That is not really the discussion anyway… Since my want is to make this available on the Internet, it makes sense that updates should not break anything in a perfect world. It would just be nice to have HA generate a certificate by default, and not have all these wonking work-arounds.
I am sure I will figure this out, I was just venting a bit in hopes someone would share there solution in response to my newbie disappointment. Cheers!
You have been a member of this forum since July this year, so no, not enough experience with Home Assistant at all. As evidenced by this statement:
Pretty much every update of Home Assistant breaks something. Case in point.
As I said this is a bad idea unless you plan to support the smart home you sell.
@tom_l I am sure a 5th grader could operate HA better than I. I am surprised as a moderator in an advertised support forum that you would be so critical of the product.
Thanks for the concern, and I get it… I have been reading and viewing videos about the Pros and Cons as I attempt this project. Turning over a home with smart products is a lot easier than it was 20 years ago, so I am not that concerned, as long as I can get it to work and encourage the buyer to have some fun with it. However, preventing passwords being sent in plain text is a must IMHO?!
I’m not being critical, just realistic. The rate of breaking changes has declined as Home Assistant matures but they are still there, in all recent releases.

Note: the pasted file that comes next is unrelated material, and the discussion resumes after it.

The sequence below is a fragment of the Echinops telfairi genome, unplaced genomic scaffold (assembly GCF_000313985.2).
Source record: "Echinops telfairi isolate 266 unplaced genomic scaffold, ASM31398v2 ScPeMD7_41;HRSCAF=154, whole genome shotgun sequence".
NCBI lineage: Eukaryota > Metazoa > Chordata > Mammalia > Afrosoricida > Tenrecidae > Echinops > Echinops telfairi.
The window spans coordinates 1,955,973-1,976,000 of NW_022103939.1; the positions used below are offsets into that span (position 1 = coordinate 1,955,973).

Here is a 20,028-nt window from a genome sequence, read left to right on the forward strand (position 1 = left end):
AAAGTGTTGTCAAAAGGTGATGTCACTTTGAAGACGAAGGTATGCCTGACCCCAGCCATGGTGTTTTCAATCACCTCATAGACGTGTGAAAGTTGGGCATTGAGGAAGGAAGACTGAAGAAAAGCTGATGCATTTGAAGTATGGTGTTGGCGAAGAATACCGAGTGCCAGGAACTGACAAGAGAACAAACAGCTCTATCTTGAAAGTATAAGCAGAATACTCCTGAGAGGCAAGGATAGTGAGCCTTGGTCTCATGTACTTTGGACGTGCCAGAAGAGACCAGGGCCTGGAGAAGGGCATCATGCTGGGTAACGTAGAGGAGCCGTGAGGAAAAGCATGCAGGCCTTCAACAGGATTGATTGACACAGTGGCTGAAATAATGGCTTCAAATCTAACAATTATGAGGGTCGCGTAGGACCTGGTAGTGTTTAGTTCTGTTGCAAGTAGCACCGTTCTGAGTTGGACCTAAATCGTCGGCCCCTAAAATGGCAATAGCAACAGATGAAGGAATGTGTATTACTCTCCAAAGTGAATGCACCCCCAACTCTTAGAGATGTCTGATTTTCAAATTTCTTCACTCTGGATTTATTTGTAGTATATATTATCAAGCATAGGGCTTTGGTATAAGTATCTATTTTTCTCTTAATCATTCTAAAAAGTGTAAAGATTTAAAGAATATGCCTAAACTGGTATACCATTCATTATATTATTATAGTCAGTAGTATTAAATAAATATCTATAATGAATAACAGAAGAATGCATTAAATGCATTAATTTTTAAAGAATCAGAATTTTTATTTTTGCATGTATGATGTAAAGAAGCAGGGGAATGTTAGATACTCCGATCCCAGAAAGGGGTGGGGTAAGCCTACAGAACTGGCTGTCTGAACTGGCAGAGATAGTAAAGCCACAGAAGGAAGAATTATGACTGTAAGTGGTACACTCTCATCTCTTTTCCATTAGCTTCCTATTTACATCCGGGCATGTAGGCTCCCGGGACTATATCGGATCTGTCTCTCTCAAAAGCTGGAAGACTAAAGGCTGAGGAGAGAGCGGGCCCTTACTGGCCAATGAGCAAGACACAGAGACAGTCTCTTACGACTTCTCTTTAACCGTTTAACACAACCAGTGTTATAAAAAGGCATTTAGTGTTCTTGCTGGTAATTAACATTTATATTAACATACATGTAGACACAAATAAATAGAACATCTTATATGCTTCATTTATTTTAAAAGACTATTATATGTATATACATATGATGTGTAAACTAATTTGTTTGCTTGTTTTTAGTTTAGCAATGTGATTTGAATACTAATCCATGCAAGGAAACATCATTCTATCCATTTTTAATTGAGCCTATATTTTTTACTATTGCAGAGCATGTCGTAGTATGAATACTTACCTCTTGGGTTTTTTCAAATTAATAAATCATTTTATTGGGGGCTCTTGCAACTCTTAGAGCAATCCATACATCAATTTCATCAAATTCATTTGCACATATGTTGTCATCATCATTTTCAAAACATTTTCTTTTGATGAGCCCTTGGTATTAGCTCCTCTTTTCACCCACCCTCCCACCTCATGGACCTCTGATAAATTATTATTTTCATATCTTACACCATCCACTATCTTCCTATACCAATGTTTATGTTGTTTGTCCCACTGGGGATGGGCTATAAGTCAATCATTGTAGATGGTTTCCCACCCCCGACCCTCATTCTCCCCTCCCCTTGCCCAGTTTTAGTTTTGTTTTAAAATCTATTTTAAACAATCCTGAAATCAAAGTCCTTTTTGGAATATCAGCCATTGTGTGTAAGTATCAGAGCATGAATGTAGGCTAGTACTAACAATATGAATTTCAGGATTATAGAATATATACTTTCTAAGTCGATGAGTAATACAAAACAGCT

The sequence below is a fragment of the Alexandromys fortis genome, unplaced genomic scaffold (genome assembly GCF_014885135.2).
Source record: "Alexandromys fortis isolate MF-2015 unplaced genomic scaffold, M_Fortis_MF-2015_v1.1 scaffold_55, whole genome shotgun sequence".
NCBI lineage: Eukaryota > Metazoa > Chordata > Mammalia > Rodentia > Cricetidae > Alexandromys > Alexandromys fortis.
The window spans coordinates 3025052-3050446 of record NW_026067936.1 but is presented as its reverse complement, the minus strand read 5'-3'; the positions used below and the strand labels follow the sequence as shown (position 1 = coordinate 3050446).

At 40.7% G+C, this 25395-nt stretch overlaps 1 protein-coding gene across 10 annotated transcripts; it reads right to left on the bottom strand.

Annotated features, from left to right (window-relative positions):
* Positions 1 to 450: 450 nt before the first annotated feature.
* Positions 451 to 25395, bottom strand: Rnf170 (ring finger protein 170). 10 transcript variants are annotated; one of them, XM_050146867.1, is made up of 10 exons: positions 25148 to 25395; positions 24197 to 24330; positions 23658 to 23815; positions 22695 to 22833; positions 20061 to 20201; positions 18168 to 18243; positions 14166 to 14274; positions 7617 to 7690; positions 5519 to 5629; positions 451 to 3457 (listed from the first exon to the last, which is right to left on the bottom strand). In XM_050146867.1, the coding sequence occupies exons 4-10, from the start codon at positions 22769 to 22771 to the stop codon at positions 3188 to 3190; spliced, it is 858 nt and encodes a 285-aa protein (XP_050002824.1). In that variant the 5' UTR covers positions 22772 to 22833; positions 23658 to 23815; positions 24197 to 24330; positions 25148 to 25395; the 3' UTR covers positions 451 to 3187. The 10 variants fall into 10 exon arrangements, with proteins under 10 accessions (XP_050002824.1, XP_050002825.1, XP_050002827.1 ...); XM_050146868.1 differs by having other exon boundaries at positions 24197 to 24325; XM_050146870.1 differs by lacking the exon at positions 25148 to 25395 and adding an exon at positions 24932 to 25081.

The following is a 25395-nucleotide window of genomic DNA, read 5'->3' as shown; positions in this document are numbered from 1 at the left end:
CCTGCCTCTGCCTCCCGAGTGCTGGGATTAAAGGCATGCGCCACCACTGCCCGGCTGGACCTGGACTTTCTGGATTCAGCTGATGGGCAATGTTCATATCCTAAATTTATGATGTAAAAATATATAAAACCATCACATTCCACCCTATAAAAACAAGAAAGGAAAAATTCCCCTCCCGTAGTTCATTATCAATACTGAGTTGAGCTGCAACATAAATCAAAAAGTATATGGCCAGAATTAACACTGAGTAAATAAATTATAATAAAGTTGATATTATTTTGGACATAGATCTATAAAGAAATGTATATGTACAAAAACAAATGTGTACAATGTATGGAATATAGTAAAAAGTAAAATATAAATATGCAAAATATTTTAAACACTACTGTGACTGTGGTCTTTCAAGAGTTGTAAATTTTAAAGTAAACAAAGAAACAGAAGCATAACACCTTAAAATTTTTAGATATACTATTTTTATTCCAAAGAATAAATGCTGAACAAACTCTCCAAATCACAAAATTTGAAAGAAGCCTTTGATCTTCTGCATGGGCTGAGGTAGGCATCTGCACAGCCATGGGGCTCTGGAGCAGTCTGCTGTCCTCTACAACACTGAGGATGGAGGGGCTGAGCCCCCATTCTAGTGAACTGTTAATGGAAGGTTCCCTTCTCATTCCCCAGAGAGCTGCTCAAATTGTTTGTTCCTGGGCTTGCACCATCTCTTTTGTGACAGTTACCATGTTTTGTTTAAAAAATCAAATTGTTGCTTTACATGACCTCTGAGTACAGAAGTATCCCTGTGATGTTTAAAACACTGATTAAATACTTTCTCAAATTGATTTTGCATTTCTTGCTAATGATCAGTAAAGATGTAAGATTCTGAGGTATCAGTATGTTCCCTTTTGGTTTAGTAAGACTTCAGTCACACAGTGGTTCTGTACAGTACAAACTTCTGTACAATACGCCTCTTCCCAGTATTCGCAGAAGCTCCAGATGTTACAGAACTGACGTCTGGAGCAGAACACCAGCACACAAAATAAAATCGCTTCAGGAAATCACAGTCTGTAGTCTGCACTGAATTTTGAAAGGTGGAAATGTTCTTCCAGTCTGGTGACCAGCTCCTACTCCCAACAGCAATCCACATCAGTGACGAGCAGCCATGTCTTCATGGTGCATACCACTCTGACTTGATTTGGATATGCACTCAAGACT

I’m not concerned for you, I’m concerned for the buyer. Home Assistant involves a requirement to put aside some time every month to maintain it.
I looked at HA about a year ago, and it is amazingly improved. I have updated a few times this month without anything breaking so far… I am trying to limit the product variations, and complexity, so I am sure that helps?
The market I am in caters to tech professionals, so I wouldn’t be too concerned. It is highly likely that whoever buys will start from scratch anyway. What I am providing is a solution to encourage exploration and some value-add to the home. HA was a lot easier than rewriting (and supporting ) the homegrown web application I developed for the aged “smart” tech in my home that I have been using for the last 15-20 years. I appreciate your view point. It is valid, but IoT is insecure by it’s nature. Just like the industry, I am just trying to capitalize on it’s availability, and if I can promote HA and improve the experience, that would be cool too?